• Ideal Flooring

Because basement flooring is commonly concrete slabs, it makes them a perfect spot for a hot tub. It is sturdy and can handle the weight of the hot tub, and the people using it. If you put a hot tub outdoors, you will have to build a stable deck to handle all the mass. Building a hot tub deck outside will probably equal to the same amount of work to make the hot tub suitable for your basement.

Just make sure that your flooring that surrounds the hot tub inside is slip-proof to ensure the safety of use. You can try to use laminate or vinyl floors, or place non-slip pads in the right places to avoid hazards such as slipping. The excess water left sitting on the floor can cause structural damage so that you will need a suitable drainage system.


  • Could be a lot of Work

Installing a hot tub in your basement can be a lot of fun but will require a lot of work.  Especially if you do not have the right plumbing and drainage yet. To work on plumbing, you will need to get the legal permits from your local building code departments or zoning office. Only when you get the permission, shall you be able to start on the first step, which is the plumbing.

The second step will be installing the right drainage system to prevent flooding, and the proper sewage system, so draining the water is safe. If you do not have any experience with plumbing nor hot tubs, I suggest that you hire a professional. It may cost a lot, but it will save you a lot of time and hard work. It won’t save you any money though, so prepare your wallet or make sure you have the right skillset.

  • Unrecyclable Water

Being underground, the basement’s gravity will prevent you from recycling the water you used for your hot tub. Gravity just wouldn’t let you, not unless you install a state-of-the-art pump that can reach levels above the basement. Dumping a lot of water can be a waste of resources, so you should choose through your options wisely.

If you cannot find a way to recycle the water because of gravity properly, the wastewater might backfire t the basement if it is not done correctly. I suggest you hire a professional plumber to do all the plumbing. If you want to work on the hot tub yourself, you can do that part once the plumbing is done.

  • Fun for the Whole Family

I listed this factor as a pro before. However, fun for the whole family is both a pro and a con. Man caves are supposed to be your sanctuary. Allowing your housemates to use your hot tub will break the purpose of a man cave. However, you can work around this problem with compromise.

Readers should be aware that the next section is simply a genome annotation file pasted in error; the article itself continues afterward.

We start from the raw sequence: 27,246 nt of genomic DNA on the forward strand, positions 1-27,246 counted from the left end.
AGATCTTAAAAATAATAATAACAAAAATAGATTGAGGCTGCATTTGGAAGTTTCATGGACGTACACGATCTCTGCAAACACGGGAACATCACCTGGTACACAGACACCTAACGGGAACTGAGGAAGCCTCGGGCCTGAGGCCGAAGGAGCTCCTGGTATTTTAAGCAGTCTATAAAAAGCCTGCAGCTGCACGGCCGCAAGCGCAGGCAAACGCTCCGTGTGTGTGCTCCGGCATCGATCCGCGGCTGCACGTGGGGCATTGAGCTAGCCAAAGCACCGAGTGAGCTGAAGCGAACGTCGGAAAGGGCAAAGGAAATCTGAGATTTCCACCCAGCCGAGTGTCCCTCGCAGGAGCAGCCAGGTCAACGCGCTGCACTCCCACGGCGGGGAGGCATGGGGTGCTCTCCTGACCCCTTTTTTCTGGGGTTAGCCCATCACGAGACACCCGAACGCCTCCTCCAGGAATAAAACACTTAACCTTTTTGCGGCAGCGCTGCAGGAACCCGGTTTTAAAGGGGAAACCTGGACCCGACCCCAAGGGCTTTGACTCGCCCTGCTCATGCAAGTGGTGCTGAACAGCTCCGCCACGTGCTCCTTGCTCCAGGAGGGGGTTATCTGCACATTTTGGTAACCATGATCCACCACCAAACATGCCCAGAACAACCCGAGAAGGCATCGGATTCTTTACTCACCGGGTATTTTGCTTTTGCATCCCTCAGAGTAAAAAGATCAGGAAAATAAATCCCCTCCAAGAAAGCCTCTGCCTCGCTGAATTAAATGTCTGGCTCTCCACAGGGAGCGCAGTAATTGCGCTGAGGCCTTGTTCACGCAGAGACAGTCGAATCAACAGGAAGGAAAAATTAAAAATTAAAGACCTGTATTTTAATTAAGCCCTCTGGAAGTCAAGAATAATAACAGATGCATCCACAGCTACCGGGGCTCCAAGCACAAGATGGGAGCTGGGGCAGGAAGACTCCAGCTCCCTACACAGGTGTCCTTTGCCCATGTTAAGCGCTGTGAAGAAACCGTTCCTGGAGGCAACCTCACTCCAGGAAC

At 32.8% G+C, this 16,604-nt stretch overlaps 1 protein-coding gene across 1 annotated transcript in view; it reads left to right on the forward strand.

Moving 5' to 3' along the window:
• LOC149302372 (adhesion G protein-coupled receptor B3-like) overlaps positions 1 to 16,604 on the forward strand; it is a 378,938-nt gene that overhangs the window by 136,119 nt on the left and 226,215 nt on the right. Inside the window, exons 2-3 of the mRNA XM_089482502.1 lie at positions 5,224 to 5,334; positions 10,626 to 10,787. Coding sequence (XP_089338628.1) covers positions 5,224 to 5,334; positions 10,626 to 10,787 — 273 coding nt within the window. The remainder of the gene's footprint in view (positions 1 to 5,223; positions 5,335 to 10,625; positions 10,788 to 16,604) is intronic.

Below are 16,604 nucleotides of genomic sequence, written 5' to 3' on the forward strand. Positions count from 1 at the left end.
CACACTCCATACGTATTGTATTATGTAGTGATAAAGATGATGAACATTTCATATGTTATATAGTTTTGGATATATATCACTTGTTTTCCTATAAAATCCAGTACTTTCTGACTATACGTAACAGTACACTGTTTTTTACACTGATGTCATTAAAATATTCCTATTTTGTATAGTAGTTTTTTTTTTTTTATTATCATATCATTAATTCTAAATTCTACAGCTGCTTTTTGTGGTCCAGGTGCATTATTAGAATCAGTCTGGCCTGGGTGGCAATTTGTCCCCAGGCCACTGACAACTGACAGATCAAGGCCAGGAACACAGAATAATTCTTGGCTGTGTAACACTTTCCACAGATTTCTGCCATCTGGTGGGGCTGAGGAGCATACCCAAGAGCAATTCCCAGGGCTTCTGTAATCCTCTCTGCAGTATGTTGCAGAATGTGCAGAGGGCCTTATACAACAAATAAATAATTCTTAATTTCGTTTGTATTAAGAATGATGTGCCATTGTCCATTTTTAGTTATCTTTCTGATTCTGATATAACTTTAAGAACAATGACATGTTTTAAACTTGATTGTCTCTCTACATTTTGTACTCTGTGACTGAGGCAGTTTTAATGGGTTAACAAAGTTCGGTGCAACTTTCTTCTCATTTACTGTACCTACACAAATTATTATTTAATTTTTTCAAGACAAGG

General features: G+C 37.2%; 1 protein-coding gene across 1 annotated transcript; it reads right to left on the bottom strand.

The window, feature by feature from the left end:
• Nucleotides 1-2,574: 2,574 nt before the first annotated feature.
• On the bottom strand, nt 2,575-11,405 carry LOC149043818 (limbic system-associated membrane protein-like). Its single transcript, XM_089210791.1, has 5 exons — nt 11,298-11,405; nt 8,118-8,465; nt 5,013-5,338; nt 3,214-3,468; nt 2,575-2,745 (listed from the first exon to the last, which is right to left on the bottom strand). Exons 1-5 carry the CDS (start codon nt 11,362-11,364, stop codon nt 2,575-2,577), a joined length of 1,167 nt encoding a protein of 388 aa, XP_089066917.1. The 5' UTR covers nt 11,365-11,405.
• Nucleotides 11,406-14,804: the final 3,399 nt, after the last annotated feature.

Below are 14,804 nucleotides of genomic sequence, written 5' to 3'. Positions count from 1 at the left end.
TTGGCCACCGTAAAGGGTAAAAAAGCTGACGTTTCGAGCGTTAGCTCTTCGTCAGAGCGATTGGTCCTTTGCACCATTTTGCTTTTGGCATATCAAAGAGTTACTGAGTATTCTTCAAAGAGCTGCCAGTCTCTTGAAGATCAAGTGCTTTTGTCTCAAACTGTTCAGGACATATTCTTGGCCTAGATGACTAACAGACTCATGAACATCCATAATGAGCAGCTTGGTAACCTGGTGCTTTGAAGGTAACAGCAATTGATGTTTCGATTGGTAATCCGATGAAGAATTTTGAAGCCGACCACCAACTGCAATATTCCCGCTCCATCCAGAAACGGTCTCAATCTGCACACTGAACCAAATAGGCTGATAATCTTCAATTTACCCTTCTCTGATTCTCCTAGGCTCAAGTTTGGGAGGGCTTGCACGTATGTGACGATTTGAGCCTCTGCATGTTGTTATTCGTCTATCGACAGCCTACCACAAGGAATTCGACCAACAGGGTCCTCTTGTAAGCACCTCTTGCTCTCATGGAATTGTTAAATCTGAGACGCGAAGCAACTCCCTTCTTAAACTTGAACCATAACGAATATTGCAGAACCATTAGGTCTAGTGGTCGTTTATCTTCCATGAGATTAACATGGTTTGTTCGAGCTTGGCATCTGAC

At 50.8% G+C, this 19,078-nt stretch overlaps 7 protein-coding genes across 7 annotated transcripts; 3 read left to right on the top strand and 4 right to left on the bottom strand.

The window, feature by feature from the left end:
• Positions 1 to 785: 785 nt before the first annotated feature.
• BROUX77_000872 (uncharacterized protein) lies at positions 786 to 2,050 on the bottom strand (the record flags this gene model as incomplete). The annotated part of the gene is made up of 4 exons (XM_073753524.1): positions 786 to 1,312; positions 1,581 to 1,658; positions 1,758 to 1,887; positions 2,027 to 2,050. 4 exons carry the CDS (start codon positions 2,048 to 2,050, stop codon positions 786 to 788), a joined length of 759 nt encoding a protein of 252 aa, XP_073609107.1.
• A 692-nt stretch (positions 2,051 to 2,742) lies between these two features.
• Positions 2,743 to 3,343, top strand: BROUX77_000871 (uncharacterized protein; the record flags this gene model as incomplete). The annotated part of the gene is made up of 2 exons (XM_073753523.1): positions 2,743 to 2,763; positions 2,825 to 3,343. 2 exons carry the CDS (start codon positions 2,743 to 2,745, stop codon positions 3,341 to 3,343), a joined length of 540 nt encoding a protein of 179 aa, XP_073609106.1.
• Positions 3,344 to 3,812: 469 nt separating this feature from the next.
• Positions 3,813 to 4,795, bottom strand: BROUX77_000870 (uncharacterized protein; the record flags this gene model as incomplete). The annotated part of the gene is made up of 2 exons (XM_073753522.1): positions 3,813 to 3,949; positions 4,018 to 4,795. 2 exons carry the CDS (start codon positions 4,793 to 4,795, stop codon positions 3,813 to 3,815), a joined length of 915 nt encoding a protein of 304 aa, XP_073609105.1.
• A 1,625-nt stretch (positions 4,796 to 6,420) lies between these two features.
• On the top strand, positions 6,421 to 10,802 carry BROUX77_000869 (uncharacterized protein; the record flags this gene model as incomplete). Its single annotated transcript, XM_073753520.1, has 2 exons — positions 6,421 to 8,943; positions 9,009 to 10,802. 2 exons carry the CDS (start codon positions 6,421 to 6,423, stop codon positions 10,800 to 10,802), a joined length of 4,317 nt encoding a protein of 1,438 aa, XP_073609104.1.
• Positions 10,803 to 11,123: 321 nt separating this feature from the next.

You can allow your housemates to use the tub with an appointment or schedule, or you can get a separate outdoor hot tub, but that idea might be too farfetched. If you have a large basement, you can put the hot tub in a separate section where people are allowed to go, and still have a private part for yourself. Anyway, the restrictions of your man cave are entirely up to you.

  • The Risk of Leakage

Having an indoor hot tub will increase the risk of leakage depending on how well you install tubing, a drainage system, and the hot tub itself. Believe me, I know it sounds fun to have a hot tub down in your man cave, but sometimes the risks outweigh the advantages. Anything is possible if you make the right decisions.

As long as you have the budget to hire an experienced contractor, or you are very confident in your skills, you should be alright. The only factor that could stop you from having your hot tub is the geographical location of your house. If you live in a tropical and sandy area, it might not be possible to have a basement at all. But on the other hand, you can use a different place for a man cave like the garage which is ideal for a hot tub.

  • Expensive Contractor Fees

If you do decide to hire a contractor, prepare your wallet for exorbitant fees. However, if you want to have a hot tub in the basement, and you are convinced that it can help you in many ways, I’m sure that it will be worth every dollar. The average cost of a hot tub installation is around $3,500 to $8000. The price will vary depending on the zip code, and the location in your house.

In a basement, it will probably cost more because of all the extra work such as installing a sump pump or sewage pump, reinforcing your concrete slab, and adding the write electrical wires and plumbing. A basement is not designed to have a lot of electrical and plumbing functions, so it will be a lot of work to add them. For contractors that charge hourly, the average cost is about $85 per hour. Here are a couple of things that may increase the price for a hot tub installation:

  • Continuous wires and plumbing to reach the tub underground
  • Electrical ground wires
  • A DC converter for the tub motor
  • Trenching and running the appropriate cables and tubes
  • Control panels
  • A GFCI breaker for safety
  • Moisture and Humidity Issues

What you don’t want in a man cave are moisture and humidity issues. These issues can make or break the decision of placing a hot tub in the basement. The combination of the heat and evaporation of water from a hot tub increases humidity in a cold room like your basement. Without treating your basement, it may not be a good idea to place a hot tub in there because of the high risk of mold build-up.

  • Chemical Smells and Fumes

The chemicals you use to treat the water in a hot tub can be entrapped in an enclosed room. If you plan to put a hot tub in your basement, you probably should go easy on the chemicals. Being indoors, you will not need that much chemical treatment anyway.

  • Legal Permits

Because you will need to fix the wiring, the tubes, and the basement itself, you will need to obtain the necessary permits. This process could take up half of your time. However, hiring a professional can make your life a lot easier, considering they will take care of obtaining the permits for you.